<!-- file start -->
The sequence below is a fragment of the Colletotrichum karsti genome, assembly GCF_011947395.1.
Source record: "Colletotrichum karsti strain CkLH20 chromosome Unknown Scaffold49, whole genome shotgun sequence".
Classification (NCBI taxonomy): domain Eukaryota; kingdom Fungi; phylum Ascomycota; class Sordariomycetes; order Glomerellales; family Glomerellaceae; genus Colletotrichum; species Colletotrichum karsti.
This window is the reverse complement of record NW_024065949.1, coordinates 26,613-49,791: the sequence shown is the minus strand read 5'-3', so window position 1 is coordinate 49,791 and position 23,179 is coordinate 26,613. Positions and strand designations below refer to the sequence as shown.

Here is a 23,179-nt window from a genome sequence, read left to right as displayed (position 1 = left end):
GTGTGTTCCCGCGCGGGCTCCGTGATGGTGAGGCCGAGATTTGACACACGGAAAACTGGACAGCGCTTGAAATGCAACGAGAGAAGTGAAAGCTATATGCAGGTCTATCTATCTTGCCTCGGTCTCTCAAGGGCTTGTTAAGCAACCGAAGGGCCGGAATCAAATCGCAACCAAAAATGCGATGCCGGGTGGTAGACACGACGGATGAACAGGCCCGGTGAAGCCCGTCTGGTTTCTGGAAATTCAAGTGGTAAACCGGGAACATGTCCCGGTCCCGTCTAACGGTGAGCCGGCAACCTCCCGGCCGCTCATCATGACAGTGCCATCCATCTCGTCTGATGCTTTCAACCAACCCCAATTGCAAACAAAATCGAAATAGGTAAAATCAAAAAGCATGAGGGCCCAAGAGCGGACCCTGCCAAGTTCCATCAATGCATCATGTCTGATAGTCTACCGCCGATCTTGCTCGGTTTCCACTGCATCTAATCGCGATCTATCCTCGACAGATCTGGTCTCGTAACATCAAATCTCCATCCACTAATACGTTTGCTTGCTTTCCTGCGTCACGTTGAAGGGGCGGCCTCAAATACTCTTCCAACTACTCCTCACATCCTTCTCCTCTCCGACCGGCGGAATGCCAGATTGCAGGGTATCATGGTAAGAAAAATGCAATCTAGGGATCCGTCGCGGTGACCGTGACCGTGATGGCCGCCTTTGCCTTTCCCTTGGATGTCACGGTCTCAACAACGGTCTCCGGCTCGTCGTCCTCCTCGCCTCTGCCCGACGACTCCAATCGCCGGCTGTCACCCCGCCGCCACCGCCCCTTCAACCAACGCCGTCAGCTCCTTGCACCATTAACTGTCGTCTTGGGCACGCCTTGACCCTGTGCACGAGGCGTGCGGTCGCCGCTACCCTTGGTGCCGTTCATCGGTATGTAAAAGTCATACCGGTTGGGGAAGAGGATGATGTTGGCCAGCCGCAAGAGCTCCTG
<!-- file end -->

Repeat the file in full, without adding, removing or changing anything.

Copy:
The sequence below is a fragment of the Colletotrichum karsti genome, assembly GCF_011947395.1.
Source record: "Colletotrichum karsti strain CkLH20 chromosome Unknown Scaffold49, whole genome shotgun sequence".
Classification (NCBI taxonomy): domain Eukaryota; kingdom Fungi; phylum Ascomycota; class Sordariomycetes; order Glomerellales; family Glomerellaceae; genus Colletotrichum; species Colletotrichum karsti.
This window is the reverse complement of record NW_024065949.1, coordinates 26,613-49,791: the sequence shown is the minus strand read 5'-3', so window position 1 is coordinate 49,791 and position 23,179 is coordinate 26,613. Positions and strand designations below refer to the sequence as shown.

Here is a 23,179-nt window from a genome sequence, read left to right as displayed (position 1 = left end):
GTGTGTTCCCGCGCGGGCTCCGTGATGGTGAGGCCGAGATTTGACACACGGAAAACTGGACAGCGCTTGAAATGCAACGAGAGAAGTGAAAGCTATATGCAGGTCTATCTATCTTGCCTCGGTCTCTCAAGGGCTTGTTAAGCAACCGAAGGGCCGGAATCAAATCGCAACCAAAAATGCGATGCCGGGTGGTAGACACGACGGATGAACAGGCCCGGTGAAGCCCGTCTGGTTTCTGGAAATTCAAGTGGTAAACCGGGAACATGTCCCGGTCCCGTCTAACGGTGAGCCGGCAACCTCCCGGCCGCTCATCATGACAGTGCCATCCATCTCGTCTGATGCTTTCAACCAACCCCAATTGCAAACAAAATCGAAATAGGTAAAATCAAAAAGCATGAGGGCCCAAGAGCGGACCCTGCCAAGTTCCATCAATGCATCATGTCTGATAGTCTACCGCCGATCTTGCTCGGTTTCCACTGCATCTAATCGCGATCTATCCTCGACAGATCTGGTCTCGTAACATCAAATCTCCATCCACTAATACGTTTGCTTGCTTTCCTGCGTCACGTTGAAGGGGCGGCCTCAAATACTCTTCCAACTACTCCTCACATCCTTCTCCTCTCCGACCGGCGGAATGCCAGATTGCAGGGTATCATGGTAAGAAAAATGCAATCTAGGGATCCGTCGCGGTGACCGTGACCGTGATGGCCGCCTTTGCCTTTCCCTTGGATGTCACGGTCTCAACAACGGTCTCCGGCTCGTCGTCCTCCTCGCCTCTGCCCGACGACTCCAATCGCCGGCTGTCACCCCGCCGCCACCGCCCCTTCAACCAACGCCGTCAGCTCCTTGCACCATTAACTGTCGTCTTGGGCACGCCTTGACCCTGTGCACGAGGCGTGCGGTCGCCGCTACCCTTGGTGCCGTTCATCGGTATGTAAAAGTCATACCGGTTGGGGAAGAGGATGATGTTGGCCAGCCGCAAGAGCTCCTG